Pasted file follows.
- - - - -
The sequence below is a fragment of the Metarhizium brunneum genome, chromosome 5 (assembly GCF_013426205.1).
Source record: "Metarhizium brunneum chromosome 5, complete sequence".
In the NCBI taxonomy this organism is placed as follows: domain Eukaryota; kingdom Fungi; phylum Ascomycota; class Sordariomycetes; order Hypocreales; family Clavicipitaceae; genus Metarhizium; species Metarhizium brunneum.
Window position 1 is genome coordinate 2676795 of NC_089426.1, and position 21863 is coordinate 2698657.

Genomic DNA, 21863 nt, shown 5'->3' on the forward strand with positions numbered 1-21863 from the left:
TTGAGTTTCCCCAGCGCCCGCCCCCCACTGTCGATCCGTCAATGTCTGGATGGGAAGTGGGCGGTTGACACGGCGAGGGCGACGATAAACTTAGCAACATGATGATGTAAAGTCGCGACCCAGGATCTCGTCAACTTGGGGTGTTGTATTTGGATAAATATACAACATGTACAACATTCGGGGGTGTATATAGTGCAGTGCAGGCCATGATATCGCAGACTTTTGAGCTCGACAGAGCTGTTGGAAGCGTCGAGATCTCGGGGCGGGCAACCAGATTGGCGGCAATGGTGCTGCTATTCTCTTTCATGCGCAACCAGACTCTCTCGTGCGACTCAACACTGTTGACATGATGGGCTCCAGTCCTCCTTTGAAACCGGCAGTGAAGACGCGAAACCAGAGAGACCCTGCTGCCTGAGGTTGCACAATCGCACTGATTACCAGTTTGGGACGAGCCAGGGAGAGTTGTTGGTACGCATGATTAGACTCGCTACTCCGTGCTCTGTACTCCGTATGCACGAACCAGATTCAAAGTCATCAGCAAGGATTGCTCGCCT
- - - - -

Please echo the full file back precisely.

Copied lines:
The sequence below is a fragment of the Metarhizium brunneum genome, chromosome 5 (assembly GCF_013426205.1).
Source record: "Metarhizium brunneum chromosome 5, complete sequence".
In the NCBI taxonomy this organism is placed as follows: domain Eukaryota; kingdom Fungi; phylum Ascomycota; class Sordariomycetes; order Hypocreales; family Clavicipitaceae; genus Metarhizium; species Metarhizium brunneum.
Window position 1 is genome coordinate 2676795 of NC_089426.1, and position 21863 is coordinate 2698657.

Genomic DNA, 21863 nt, shown 5'->3' on the forward strand with positions numbered 1-21863 from the left:
TTGAGTTTCCCCAGCGCCCGCCCCCCACTGTCGATCCGTCAATGTCTGGATGGGAAGTGGGCGGTTGACACGGCGAGGGCGACGATAAACTTAGCAACATGATGATGTAAAGTCGCGACCCAGGATCTCGTCAACTTGGGGTGTTGTATTTGGATAAATATACAACATGTACAACATTCGGGGGTGTATATAGTGCAGTGCAGGCCATGATATCGCAGACTTTTGAGCTCGACAGAGCTGTTGGAAGCGTCGAGATCTCGGGGCGGGCAACCAGATTGGCGGCAATGGTGCTGCTATTCTCTTTCATGCGCAACCAGACTCTCTCGTGCGACTCAACACTGTTGACATGATGGGCTCCAGTCCTCCTTTGAAACCGGCAGTGAAGACGCGAAACCAGAGAGACCCTGCTGCCTGAGGTTGCACAATCGCACTGATTACCAGTTTGGGACGAGCCAGGGAGAGTTGTTGGTACGCATGATTAGACTCGCTACTCCGTGCTCTGTACTCCGTATGCACGAACCAGATTCAAAGTCATCAGCAAGGATTGCTCGCCT